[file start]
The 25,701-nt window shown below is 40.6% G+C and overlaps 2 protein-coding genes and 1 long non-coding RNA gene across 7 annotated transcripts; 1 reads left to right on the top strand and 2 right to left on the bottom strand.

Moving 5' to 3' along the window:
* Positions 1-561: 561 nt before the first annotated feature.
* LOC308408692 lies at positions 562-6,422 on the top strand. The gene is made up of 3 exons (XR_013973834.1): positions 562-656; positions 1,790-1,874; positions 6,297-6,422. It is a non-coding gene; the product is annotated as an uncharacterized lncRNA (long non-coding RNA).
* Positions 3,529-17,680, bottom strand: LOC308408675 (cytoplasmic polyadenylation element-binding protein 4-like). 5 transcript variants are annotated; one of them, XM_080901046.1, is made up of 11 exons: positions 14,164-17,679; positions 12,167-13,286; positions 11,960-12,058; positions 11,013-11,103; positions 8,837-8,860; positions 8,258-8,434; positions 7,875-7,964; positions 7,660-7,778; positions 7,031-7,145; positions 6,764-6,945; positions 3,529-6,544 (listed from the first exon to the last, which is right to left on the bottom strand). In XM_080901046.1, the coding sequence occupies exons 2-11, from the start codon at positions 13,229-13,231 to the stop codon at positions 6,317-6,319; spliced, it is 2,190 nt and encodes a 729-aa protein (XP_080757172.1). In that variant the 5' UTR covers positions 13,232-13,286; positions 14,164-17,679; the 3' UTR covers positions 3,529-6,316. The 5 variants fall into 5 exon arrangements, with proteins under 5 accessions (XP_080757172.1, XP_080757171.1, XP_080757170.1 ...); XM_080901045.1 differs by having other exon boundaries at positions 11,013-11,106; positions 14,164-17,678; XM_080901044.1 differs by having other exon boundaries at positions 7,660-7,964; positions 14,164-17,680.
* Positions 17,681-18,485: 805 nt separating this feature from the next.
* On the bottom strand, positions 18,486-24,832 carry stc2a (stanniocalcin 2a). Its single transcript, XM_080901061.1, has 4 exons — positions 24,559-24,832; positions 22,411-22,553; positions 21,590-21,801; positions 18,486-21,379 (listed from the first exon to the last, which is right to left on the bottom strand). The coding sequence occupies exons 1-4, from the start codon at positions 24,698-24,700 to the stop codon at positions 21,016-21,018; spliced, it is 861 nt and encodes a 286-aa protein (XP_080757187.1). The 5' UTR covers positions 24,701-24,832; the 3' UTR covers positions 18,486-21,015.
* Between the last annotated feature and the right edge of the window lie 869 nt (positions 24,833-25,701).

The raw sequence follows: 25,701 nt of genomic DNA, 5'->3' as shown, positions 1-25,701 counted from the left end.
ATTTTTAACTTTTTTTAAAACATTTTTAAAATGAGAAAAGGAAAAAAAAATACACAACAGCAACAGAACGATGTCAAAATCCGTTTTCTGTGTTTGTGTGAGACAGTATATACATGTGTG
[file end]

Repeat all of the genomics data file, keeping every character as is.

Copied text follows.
The 25,701-nt window shown below is 40.6% G+C and overlaps 2 protein-coding genes and 1 long non-coding RNA gene across 7 annotated transcripts; 1 reads left to right on the top strand and 2 right to left on the bottom strand.

Moving 5' to 3' along the window:
* Positions 1-561: 561 nt before the first annotated feature.
* LOC308408692 lies at positions 562-6,422 on the top strand. The gene is made up of 3 exons (XR_013973834.1): positions 562-656; positions 1,790-1,874; positions 6,297-6,422. It is a non-coding gene; the product is annotated as an uncharacterized lncRNA (long non-coding RNA).
* Positions 3,529-17,680, bottom strand: LOC308408675 (cytoplasmic polyadenylation element-binding protein 4-like). 5 transcript variants are annotated; one of them, XM_080901046.1, is made up of 11 exons: positions 14,164-17,679; positions 12,167-13,286; positions 11,960-12,058; positions 11,013-11,103; positions 8,837-8,860; positions 8,258-8,434; positions 7,875-7,964; positions 7,660-7,778; positions 7,031-7,145; positions 6,764-6,945; positions 3,529-6,544 (listed from the first exon to the last, which is right to left on the bottom strand). In XM_080901046.1, the coding sequence occupies exons 2-11, from the start codon at positions 13,229-13,231 to the stop codon at positions 6,317-6,319; spliced, it is 2,190 nt and encodes a 729-aa protein (XP_080757172.1). In that variant the 5' UTR covers positions 13,232-13,286; positions 14,164-17,679; the 3' UTR covers positions 3,529-6,316. The 5 variants fall into 5 exon arrangements, with proteins under 5 accessions (XP_080757172.1, XP_080757171.1, XP_080757170.1 ...); XM_080901045.1 differs by having other exon boundaries at positions 11,013-11,106; positions 14,164-17,678; XM_080901044.1 differs by having other exon boundaries at positions 7,660-7,964; positions 14,164-17,680.
* Positions 17,681-18,485: 805 nt separating this feature from the next.
* On the bottom strand, positions 18,486-24,832 carry stc2a (stanniocalcin 2a). Its single transcript, XM_080901061.1, has 4 exons — positions 24,559-24,832; positions 22,411-22,553; positions 21,590-21,801; positions 18,486-21,379 (listed from the first exon to the last, which is right to left on the bottom strand). The coding sequence occupies exons 1-4, from the start codon at positions 24,698-24,700 to the stop codon at positions 21,016-21,018; spliced, it is 861 nt and encodes a 286-aa protein (XP_080757187.1). The 5' UTR covers positions 24,701-24,832; the 3' UTR covers positions 18,486-21,015.
* Between the last annotated feature and the right edge of the window lie 869 nt (positions 24,833-25,701).

The raw sequence follows: 25,701 nt of genomic DNA, 5'->3' as shown, positions 1-25,701 counted from the left end.
ATTTTTAACTTTTTTTAAAACATTTTTAAAATGAGAAAAGGAAAAAAAAATACACAACAGCAACAGAACGATGTCAAAATCCGTTTTCTGTGTTTGTGTGAGACAGTATATACATGTGTG